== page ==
Reader Helen writes with a very interesting problem:
I’ve had a pastry cream disaster that remains a mystery to me. I’ve been making it with no problems for a long time. Just made 4 batches 2 weeks ago. Today, I tried it 3 times and every time it curdled as soon as it came to a simmer. I’ve never had this problem before and usually simmer it for 1-2 minutes to make sure to kill the enzyme in the yolks that thins out the starch as the cream sits. The only thing I did differently today was use all new ingredients (milk, cream, and eggs). I tasted milk and cream and they didn’t taste spoiled. I noticed that my corn starch expired 2 years ago, but it worked fine 2 weeks ago, so I can’t imagine it went bad all of a sudden. Here is my recipe and procedure: http://www.beyondsalmon.com/2014/07/pastry-cream.html
It’s pretty standard stuff. When the cream curdled, it looked like broken mayo with fat oozing out. The only thing I can think of as a bit unusual is that my eggs were very fresh from a local farm. I know that would be terrible for hard boiled purposes, but I’ve never heard of the age of the egg effecting pastry cream. Any ideas where I might have gone wrong?
Very interesting problem you have there, Helen. Any time there’s curdling of any kind I always think about heat first. Could the heat have been higher than normal? If so it’s possible that the cream on the bottom or sides of the pan might have been hotter than normal even though the whole mass hadn’t simmered yet. Whisking might not have helped much in that case. That’s the simplest explanation.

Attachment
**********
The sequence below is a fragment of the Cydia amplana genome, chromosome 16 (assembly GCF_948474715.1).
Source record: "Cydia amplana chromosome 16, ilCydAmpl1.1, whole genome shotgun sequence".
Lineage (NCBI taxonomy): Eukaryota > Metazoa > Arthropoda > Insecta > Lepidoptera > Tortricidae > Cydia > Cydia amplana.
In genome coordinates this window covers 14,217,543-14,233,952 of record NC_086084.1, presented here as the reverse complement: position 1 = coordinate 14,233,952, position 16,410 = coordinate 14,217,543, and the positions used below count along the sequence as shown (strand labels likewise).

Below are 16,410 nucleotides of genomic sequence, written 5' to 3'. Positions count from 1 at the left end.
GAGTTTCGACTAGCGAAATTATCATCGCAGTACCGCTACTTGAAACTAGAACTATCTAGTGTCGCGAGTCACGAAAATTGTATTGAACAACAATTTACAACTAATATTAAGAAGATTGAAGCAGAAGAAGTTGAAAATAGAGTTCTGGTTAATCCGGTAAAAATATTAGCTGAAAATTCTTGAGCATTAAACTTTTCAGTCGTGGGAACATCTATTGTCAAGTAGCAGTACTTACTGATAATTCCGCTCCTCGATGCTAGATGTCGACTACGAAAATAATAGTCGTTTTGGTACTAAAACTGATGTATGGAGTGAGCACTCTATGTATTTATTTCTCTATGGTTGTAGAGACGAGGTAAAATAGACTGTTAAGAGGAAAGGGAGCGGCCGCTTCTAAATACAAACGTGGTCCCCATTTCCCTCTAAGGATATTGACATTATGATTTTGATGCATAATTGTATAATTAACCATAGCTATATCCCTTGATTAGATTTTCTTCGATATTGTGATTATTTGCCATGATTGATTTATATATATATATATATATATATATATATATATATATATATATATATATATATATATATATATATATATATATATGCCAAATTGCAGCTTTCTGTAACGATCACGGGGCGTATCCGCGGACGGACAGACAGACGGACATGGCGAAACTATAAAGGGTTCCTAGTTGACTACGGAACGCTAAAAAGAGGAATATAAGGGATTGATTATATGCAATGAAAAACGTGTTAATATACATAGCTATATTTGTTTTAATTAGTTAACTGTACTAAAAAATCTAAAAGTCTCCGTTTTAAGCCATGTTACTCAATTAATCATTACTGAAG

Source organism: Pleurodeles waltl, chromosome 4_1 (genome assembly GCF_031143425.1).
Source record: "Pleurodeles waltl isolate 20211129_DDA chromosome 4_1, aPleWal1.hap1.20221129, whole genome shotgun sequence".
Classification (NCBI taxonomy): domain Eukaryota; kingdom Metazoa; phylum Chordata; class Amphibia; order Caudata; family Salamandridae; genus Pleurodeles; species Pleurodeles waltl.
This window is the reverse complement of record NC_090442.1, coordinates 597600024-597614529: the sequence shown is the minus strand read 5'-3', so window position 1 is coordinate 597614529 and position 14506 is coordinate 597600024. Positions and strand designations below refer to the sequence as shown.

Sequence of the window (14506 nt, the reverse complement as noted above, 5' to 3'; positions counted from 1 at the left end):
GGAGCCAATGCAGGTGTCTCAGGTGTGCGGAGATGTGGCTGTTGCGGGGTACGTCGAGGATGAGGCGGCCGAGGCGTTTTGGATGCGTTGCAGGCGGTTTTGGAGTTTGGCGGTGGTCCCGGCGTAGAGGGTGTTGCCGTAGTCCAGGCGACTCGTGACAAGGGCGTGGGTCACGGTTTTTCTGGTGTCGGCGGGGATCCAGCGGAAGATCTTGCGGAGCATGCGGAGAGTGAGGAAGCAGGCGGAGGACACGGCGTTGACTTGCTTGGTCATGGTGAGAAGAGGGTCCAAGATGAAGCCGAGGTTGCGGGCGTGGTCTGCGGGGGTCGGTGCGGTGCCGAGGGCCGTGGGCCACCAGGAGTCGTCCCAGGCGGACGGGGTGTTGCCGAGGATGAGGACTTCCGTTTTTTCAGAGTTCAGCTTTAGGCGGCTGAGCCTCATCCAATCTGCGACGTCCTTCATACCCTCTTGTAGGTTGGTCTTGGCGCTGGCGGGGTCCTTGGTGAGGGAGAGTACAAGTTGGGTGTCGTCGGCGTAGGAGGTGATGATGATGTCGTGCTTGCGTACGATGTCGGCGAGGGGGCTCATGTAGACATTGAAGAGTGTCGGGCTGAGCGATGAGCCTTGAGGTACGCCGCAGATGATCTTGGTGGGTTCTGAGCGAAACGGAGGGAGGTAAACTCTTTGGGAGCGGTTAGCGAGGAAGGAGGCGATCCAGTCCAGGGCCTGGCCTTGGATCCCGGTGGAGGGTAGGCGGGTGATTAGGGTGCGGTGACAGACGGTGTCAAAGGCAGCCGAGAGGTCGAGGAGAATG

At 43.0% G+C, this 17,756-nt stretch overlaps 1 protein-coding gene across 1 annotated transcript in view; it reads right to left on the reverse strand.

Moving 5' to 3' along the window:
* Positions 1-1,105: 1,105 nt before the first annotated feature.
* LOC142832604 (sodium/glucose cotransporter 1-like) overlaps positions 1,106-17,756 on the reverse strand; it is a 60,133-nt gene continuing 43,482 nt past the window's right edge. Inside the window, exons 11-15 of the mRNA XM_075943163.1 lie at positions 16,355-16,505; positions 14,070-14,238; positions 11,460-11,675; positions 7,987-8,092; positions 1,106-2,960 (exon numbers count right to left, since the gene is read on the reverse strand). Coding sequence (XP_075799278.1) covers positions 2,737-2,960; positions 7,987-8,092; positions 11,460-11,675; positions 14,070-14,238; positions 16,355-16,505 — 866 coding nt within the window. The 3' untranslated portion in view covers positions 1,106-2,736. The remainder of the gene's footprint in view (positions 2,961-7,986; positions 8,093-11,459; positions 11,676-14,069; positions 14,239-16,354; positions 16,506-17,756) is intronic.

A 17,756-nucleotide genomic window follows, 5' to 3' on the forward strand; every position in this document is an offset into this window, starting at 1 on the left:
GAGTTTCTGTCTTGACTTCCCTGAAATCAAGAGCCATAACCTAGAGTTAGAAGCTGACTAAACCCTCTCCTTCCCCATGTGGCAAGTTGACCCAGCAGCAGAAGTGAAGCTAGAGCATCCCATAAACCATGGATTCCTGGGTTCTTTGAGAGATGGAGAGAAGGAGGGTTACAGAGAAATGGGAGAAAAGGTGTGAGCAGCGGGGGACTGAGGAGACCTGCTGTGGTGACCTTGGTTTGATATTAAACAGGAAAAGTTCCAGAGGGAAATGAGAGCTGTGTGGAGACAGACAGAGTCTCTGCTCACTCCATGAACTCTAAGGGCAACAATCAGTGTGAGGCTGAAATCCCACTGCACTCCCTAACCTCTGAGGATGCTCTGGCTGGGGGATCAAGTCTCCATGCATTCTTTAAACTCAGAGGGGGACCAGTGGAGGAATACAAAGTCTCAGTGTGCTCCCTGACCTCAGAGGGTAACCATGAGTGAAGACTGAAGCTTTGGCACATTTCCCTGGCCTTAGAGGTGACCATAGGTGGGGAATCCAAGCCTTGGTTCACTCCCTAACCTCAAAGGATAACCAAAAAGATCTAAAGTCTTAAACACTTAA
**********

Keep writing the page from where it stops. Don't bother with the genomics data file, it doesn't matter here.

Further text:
Still, from your description it sounds more like a broken emulsion than a curdled custard (cooked egg proteins usually form small grains). You see this with buttercreams when there’s a temperature disparity between the butter and the meringue. I see from your formula that you like to add butter to finish your pastry cream. Had you added it by this point? And if so might you have added faster than normal? Or might it have been colder than normal? That’s another possibility.
Barring those two possible causes the eggs are the next most likely suspect. Custard, like hollandaise and mayonnaise, relies on the emulsifiers found in egg yolks to remain stable. The main emulsifier in egg yolks is lecithin, a fatty substance (a so-called phospholipid) that’s responsible for keeping the oil-in-water custard emulsion smooth and even. The thing is, lecithin levels aren’t necessarily constant from egg to egg. They can fluctuate depending on the diet of the chicken. Some very interesting recent research from Israel (where researchers have been working to develop a low-cholesterol egg) has demonstrated that dramatic changes in egg fat levels can be achieved with relatively minor adjustments to chicken feed. Those studies were focused specifically on cholesterol, though it wouldn’t surprise me a bit if a similar principle applied to a fatty compound like lecithin. That said, my suggestion is to go back to grocery store eggs which come from chickens that have a more consistent diet.
Those are my best ideas, Helen. Anyone else have any theories?